Railroad Math


I was listening to an advertisement where CSX made the claim that they move 1 ton of freight 423 miles for 1 gallon of fuel. This is an interesting measure of efficiency. Let's see if we can confirm this using a couple of different analysis approaches.

Top-Down Approach

CSX issues quarterly reports, which contains data that we can use to estimate the miles per gallon-ton of freight. This forum article has some interesting data from the 4Q2007 CSX financial statement.

  • CSX moved 253 billion revenue ton-miles of goods in the 12 months ending 12/31/07.
  • During this period, CSX consumed 569 million gallons of diesel #2 fuel.

This makes computing the efficiency eff of a train (mile-ton per gallon) easy, which is shown in Equation 1.

Eq. 1 \mathit{eff}=\frac{253\text{E9}\cdot \text{mile}\cdot \text{ton}}{569\text{E9}\cdot \text{gal}}=445\frac{\text{mile}\cdot \text{ton}}{\text{gal}}

This number is close to what CSX is using its advertisement. So their number is credible based on their business statment.

Bottom-Up Approach

It is a bit more difficult to look at the problem from the standpoint of friction and energy, but let's take a wack at it.

First, let's gather some data.

  • Energy per gallon of #2 diesel fuel is 138,700 BTU/US gal (Source)
  • Efficiency of a diesel engine is ~46% (Source and Source)
  • Diesel to rail conversion efficiency of 80% (Source)
    There is some loss of power due to transmission inefficiency in the diesel-electrical-rail transfer of power. I am using the value of 80% for the transmission efficiency based on a reference from the 1950s that was comparing steam to diesel-electric locomotives. This number is probably out of date, but is a reasonable start for a rough estimate.
  • Train expends 20 lb of pulling force per ton of load (Source)
    This number is subject to variation due to track condition, weather, grade, and curvature of the track. I am assuming an average value that is in the ballpark, but could easily be off by ±20% or more. Remember, we are just trying to determine if the CSX efficiency number is reasonable.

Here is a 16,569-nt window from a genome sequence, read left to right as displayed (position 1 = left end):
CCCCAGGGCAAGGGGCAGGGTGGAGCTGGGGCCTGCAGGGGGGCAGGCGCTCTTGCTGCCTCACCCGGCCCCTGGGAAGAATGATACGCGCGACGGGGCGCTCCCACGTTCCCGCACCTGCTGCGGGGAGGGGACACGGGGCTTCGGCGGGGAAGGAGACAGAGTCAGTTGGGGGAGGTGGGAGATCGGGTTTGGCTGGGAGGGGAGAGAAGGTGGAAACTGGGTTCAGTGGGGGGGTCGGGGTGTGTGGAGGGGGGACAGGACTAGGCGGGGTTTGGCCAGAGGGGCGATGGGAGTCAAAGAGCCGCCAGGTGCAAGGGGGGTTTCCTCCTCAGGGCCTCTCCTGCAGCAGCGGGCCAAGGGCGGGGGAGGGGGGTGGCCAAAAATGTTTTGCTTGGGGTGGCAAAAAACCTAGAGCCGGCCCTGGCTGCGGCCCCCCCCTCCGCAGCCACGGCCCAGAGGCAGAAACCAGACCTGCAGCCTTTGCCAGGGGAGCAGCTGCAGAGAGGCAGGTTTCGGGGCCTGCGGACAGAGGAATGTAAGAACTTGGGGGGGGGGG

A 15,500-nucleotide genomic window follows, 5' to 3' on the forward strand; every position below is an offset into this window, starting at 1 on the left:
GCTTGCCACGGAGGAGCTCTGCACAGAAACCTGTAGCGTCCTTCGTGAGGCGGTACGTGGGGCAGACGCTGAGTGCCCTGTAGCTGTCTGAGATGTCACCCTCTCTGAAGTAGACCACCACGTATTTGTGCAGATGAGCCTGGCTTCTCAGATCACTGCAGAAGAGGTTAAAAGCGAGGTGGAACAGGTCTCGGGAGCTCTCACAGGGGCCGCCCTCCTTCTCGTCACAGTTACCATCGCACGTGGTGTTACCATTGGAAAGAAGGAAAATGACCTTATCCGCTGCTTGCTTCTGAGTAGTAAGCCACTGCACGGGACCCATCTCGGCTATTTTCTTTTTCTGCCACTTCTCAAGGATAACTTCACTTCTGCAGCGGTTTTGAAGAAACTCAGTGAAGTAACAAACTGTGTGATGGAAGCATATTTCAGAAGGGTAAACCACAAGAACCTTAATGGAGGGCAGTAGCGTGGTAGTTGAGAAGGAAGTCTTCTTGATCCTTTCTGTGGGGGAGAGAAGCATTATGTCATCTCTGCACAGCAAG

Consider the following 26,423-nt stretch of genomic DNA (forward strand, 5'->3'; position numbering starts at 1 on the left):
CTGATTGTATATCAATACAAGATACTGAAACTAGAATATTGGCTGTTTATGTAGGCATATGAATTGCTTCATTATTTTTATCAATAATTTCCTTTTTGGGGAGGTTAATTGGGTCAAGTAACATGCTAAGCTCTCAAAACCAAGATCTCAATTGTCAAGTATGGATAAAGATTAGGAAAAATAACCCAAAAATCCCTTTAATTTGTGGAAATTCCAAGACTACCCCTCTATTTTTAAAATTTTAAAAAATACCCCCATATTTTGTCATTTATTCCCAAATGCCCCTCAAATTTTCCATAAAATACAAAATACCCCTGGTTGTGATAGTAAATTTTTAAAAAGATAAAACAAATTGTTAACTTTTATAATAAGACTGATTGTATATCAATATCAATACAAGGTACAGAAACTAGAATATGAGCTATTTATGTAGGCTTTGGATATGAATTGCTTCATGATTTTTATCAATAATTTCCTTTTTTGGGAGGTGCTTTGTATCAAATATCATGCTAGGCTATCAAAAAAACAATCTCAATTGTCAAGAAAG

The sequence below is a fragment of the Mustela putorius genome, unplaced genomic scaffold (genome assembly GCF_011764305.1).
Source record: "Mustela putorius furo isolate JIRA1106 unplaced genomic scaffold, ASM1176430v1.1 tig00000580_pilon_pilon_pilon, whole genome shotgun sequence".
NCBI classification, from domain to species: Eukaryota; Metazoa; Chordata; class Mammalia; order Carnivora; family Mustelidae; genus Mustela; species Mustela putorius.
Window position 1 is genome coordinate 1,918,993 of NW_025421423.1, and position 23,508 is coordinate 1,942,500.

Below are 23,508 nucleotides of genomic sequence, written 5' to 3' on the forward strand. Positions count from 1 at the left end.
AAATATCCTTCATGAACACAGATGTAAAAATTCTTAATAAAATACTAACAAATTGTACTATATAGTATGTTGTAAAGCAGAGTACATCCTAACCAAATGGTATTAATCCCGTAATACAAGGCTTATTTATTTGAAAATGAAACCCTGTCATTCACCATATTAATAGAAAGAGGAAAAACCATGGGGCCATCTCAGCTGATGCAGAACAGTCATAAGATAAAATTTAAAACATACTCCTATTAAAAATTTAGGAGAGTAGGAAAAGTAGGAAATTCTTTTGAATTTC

I would propose that one simple model would be to equate the energy dissipated against the rolling resistance of the train to the energy available from a gallon of diesel fuel.

Eq. 2 {{F}_{FrictionPerTon}}\cdot d={{E}_{FuelOilPerGal}}\cdot {{e}_{Diesel}} \cdot e_{c}

Where d is the distance traveled, FFrictionPerTon is the resistance of a ton of load (= 20 lb per ton), EFuelOilPerGal is the energy per gallon of #2 diesel fuel (=138,700 BTU/US gal), eDiesel is the efficiency of a modern diesel engine (=46%), and ec is the diesel-to-rail conversion efficiency (=80%).

We can solve Equation 2 for d and substitute our assumed values.

Eq. 3 d=\frac{{{E}_{FuelOilPerGal}}\cdot {{e}_{Diesel}} \cdot e_c }{{{F}_{FrictionPerTon}}}=376\frac{\text{mile}\cdot \text{ton}}{\text{gal}}

This value is close enough that feel I have verified the CSX number from the bottom up.


Moving one ton of freight 423 miles on one gallon of fuel seems like a reasonable value. This exercise really shows the efficiency of moving material in bulk.

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5 Responses to Railroad Math

  1. irstuff says:

    Great! Thanks for doing this calc. I had a similar desire, but didn't find the friction value.

    I have just one teensy nitnoid. Your units on the last equation show miles*ton/gal, but it really should be mile*ton/gal; plural units do not belong in equations. I'm surprised that that Mathcad accepted that.

  2. Joel says:

    Could you be high because there is some loss in converting from the diesel motor to electricity?

    • mathscinotes says:

      Probably. I have found several sources that said that locomotive diesels operate about 46%. The Wikipedia reports that the most efficient diesel engine operates at 54%. So I think I know the range of diesel efficiency.

      However, I found little information on the conversion efficiency of diesel power to rail power. One source commented that the conversion from diesel to rail cost about 20% (I had to back that out). That would mean the overall efficiency was about 46%·80%=37%. This would drop my efficiency estimate down to 370 mile·ton/gal. I will update the post to reflect this updated estimate.

      Good catch.

  3. Pingback: Fuel Efficiency Math | Math Encounters Blog

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